5 Present-Day Social Movements LGBTQ+ Students Care About
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- LGBTQ+ people have a rich history of participating in social movements.
- Issues LGBTQ+ students care about occur both on and off campus.
- LGBTQ+ students of color hold a unique position to contribute to social change.
- Many of the movements LGBTQ+ students are involved in are intersectional and interconnected.
LGBTQ+ history informs us that social movements are deeply interconnected, such as the relationships between transgender icons Marsha P. Johnson and Sylvia Rivera with organizers of the Young Lords and the Black Panther Party. This history models the intersectional nature of LGBTQ+ movements and guides LGBTQ+ college students on how to be in meaningful relationships with others to enact social change.
Due to the realities of transphobia, homophobia, and other forms of oppression that impact LGBTQ+ communities, LGBTQ+ college students are commonly called to action on their campuses and in surrounding communities.
Here are five present-day social movements that have ignited the passion and protest of LGBTQ+ students today.
Combating Anti-Trans Legislation and Policies
As anti-transgender legislation continues to be introduced and passed in many states, the impact on LGBTQ+ college students is significant. While trans children have been a major focus of recent legislative maneuvers, college students are also deeply affected.
Trans people's participation in K-12 sports has been a priority of anti-trans legislation and policy making. This focus on sports connects directly to public outcry in response to Lia Thomas, a swimmer at UPenn who is the first openly trans woman to win an NCAA Division I championship in any sport after winning her event in March 2022.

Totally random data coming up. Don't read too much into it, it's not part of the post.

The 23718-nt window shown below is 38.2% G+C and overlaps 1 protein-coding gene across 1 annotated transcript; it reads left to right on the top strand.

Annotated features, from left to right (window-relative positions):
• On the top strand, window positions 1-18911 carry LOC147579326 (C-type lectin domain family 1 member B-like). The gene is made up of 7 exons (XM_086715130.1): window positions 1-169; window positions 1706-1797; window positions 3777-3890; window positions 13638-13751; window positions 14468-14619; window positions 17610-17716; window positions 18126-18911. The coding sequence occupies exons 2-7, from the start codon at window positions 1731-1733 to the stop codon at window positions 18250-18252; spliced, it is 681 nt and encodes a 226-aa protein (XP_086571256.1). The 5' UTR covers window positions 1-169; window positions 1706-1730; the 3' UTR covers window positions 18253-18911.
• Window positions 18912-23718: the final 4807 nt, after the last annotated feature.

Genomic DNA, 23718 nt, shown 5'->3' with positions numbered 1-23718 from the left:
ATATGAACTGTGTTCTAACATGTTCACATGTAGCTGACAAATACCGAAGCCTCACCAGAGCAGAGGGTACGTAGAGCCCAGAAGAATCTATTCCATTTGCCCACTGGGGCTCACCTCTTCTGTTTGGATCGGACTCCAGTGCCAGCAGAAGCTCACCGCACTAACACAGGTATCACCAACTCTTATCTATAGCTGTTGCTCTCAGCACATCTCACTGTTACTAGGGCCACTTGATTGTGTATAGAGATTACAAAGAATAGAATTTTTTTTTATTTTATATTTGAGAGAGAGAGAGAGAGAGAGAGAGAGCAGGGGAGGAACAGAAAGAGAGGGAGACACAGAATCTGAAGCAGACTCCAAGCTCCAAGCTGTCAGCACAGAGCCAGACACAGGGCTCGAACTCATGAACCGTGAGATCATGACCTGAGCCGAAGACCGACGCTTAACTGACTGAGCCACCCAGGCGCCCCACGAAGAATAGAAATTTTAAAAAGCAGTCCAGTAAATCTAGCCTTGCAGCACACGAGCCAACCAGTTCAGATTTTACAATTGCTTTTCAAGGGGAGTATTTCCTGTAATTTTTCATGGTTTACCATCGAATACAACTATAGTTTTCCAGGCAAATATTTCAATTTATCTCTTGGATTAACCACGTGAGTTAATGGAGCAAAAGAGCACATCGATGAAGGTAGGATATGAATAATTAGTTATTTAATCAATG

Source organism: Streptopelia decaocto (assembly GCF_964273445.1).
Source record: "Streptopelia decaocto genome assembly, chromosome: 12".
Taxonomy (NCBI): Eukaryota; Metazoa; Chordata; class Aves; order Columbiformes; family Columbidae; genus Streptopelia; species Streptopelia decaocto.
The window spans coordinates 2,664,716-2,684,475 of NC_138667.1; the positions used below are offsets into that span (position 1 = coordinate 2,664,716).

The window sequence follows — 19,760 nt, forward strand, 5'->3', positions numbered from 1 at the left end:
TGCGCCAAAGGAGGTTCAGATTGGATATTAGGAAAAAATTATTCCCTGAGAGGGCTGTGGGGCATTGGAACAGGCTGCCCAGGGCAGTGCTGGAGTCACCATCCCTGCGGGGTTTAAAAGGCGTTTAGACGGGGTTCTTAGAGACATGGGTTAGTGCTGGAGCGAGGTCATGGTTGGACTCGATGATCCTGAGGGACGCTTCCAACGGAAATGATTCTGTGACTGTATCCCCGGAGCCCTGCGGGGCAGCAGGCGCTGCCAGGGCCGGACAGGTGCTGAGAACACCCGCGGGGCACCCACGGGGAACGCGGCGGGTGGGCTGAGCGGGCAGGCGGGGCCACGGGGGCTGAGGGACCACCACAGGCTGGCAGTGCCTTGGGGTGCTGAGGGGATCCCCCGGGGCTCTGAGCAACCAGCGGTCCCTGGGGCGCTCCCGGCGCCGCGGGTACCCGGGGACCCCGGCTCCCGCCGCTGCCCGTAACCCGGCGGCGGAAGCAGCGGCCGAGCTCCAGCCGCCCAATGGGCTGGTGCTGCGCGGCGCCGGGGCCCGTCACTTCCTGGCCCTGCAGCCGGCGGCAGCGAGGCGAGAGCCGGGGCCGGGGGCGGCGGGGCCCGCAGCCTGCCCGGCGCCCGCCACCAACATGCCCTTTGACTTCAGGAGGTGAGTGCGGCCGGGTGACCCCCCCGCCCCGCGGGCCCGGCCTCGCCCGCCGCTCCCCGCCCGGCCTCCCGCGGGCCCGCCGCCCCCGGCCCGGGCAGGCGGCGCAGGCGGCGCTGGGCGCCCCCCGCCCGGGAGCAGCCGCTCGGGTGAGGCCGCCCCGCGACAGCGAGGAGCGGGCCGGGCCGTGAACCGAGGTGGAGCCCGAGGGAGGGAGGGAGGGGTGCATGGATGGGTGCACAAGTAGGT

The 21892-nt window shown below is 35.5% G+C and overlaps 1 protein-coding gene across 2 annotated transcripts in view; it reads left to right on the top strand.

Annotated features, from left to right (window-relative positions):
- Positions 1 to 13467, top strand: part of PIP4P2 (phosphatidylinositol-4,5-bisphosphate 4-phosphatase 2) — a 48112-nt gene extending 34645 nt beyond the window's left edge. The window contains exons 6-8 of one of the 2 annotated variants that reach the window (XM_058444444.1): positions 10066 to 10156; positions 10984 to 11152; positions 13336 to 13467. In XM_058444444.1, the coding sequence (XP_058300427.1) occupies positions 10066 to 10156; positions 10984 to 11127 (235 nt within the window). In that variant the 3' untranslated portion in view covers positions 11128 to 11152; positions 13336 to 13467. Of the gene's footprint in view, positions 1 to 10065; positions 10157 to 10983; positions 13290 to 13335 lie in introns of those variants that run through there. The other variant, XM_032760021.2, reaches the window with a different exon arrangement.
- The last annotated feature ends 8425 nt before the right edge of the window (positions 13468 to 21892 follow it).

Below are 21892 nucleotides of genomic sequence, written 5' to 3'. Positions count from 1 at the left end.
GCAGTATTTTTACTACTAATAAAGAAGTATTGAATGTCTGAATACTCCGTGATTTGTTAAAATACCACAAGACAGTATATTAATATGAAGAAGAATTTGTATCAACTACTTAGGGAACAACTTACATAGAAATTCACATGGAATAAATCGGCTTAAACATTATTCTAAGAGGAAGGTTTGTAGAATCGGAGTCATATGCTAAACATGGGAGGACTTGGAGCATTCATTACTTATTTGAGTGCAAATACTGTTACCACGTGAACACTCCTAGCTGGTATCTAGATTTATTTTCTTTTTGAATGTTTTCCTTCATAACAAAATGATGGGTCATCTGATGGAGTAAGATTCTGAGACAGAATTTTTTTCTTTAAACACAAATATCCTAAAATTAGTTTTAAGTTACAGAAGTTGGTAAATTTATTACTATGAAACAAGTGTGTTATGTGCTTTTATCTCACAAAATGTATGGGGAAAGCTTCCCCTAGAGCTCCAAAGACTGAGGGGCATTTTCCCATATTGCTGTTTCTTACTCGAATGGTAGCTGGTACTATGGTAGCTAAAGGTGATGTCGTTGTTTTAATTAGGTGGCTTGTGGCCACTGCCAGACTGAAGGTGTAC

College students continue to push on campus decision-makers to improve the climate for LGBTQ+ communities. Some advocacy tools students use include staging sit-ins to oppose hiring policies that discriminate based on sexual orientation and using social media to call out restrictive policies. Students can also pen open letters to the NCAA advocating for mindful policy changes that directly involve transgender and nonbinary athletes.
Preparing for climate change, increasing sustainability efforts, and reducing carbon emissions are all on college students' radars. On some campuses, students are collaborating with departments and task forces to enact necessary changes, such as supporting a campus's green revolving fund initiative.
On other campuses, students are taking direct action to push on universities' inaction around climate justice. Students and supporters involved in various climate justice initiatives in Columbus, Ohio disrupted an Earth Day event at Ohio State University. These students protested the Ohio State president for receiving an award for her climate change efforts — which protestors felt contradicted the president's acceptance of money from fossil fuel companies for campus operations.
One of the participating organizations, Sunrise Columbus, is a part of The Sunrise Movement. This organization has hubs nationwide and many college-aged participants who are committed to ending climate change and creating good-paying jobs in the process.
Campus activism focused on racial justice has deep ties to the legacy of the Civil Rights era. At that time, students demanded major changes, such as Black studies and women's studies departments, Black student unions and organizations, and equitable treatment of BIPOC students on college campuses.